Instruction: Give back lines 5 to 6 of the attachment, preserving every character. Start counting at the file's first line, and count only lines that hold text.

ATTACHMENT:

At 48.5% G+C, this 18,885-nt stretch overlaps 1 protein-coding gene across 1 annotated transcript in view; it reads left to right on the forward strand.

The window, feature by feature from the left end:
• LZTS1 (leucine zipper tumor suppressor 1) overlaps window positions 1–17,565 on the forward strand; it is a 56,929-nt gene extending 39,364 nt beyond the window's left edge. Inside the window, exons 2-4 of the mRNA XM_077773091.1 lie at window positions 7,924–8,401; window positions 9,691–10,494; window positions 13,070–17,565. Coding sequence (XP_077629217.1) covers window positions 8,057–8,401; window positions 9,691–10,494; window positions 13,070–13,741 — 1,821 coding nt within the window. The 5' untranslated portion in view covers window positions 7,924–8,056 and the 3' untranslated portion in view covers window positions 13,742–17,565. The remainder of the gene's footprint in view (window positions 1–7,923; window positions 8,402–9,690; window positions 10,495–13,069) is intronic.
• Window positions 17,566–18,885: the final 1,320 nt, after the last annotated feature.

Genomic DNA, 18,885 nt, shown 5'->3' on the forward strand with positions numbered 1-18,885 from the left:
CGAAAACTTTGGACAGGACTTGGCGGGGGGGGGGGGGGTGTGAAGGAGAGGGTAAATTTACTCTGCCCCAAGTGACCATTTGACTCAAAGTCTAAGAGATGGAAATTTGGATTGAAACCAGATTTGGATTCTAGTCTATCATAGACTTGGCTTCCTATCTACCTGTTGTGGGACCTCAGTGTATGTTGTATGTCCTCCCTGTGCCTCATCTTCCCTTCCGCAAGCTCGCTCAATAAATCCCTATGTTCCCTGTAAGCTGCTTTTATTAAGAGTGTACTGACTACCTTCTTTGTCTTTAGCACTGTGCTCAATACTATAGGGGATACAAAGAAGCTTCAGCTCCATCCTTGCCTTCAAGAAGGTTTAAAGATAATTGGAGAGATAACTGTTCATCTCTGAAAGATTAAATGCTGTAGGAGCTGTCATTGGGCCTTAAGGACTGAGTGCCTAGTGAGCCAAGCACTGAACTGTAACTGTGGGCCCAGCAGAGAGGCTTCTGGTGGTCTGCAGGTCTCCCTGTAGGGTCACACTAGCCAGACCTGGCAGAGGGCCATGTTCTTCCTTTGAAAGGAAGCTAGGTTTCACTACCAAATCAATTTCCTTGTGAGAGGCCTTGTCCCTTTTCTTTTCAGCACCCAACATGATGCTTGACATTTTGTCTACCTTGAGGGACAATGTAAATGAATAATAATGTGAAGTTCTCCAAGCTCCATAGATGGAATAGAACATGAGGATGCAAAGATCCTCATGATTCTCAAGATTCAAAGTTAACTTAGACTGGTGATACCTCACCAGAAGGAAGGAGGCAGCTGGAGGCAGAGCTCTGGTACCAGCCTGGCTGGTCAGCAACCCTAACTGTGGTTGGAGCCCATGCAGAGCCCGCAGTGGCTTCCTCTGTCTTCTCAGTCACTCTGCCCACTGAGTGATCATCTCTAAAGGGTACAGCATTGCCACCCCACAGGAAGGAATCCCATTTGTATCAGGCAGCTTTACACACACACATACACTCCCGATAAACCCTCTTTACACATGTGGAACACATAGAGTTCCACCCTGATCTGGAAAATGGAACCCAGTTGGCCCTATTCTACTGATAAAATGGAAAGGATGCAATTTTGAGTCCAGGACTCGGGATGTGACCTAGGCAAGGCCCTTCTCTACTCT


Genomic DNA, 18,885 nt, shown 5'->3' on the forward strand with positions numbered 1-18,885 from the left:
CGAAAACTTTGGACAGGACTTGGCGGGGGGGGGGGGGGTGTGAAGGAGAGGGTAAATTTACTCTGCCCCAAGTGACCATTTGACTCAAAGTCTAAGAGATGGAAATTTGGATTGAAACCAGATTTGGATTCTAGTCTATCATAGACTTGGCTTCCTATCTACCTGTTGTGGGACCTCAGTGTATGTTGTATGTCCTCCCTGTGCCTCATCTTCCCTTCCGCAAGCTCGCTCAATAAATCCCTATGTTCCCTGTAAGCTGCTTTTATTAAGAGTGTACTGACTACCTTCTTTGTCTTTAGCACTGTGCTCAATACTATAGGGGATACAAAGAAGCTTCAGCTCCATCCTTGCCTTCAAGAAGGTTTAAAGATAATTGGAGAGATAACTGTTCATCTCTGAAAGATTAAATGCTGTAGGAGCTGTCATTGGGCCTTAAGGACTGAGTGCCTAGTGAGCCAAGCACTGAACTGTAACTGTGGGCCCAGCAGAGAGGCTTCTGGTGGTCTGCAGGTCTCCCTGTAGGGTCACACTAGCCAGACCTGGCAGAGGGCCATGTTCTTCCTTTGAAAGGAAGCTAGGTTTCACTACCAAATCAATTTCCTTGTGAGAGGCCTTGTCCCTTTTCTTTTCAGCACCCAACATGATGCTTGACATTTTGTCTACCTTGAGGGACAATGTAAATGAATAATAATGTGAAGTTCTCCAAGCTCCATAGATGGAATAGAACATGAGGATGCAAAGATCCTCATGATTCTCAAGATTCAAAGTTAACTTAGACTGGTGATACCTCACCAGAAGGAAGGAGGCAGCTGGAGGCAGAGCTCTGGTACCAGCCTGGCTGGTCAGCAACCCTAACTGTGGTTGGAGCCCATGCAGAGCCCGCAGTGGCTTCCTCTGTCTTCTCAGTCACTCTGCCCACTGAGTGATCATCTCTAAAGGGTACAGCATTGCCACCCCACAGGAAGGAATCCCATTTGTATCAGGCAGCTTTACACACACACATACACTCCCGATAAACCCTCTTTACACATGTGGAACACATAGAGTTCCACCCTGATCTGGAAAATGGAACCCAGTTGGCCCTATTCTACTGATAAAATGGAAAGGATGCAATTTTGAGTCCAGGACTCGGGATGTGACCTAGGCAAGGCCCTTCTCTACTCT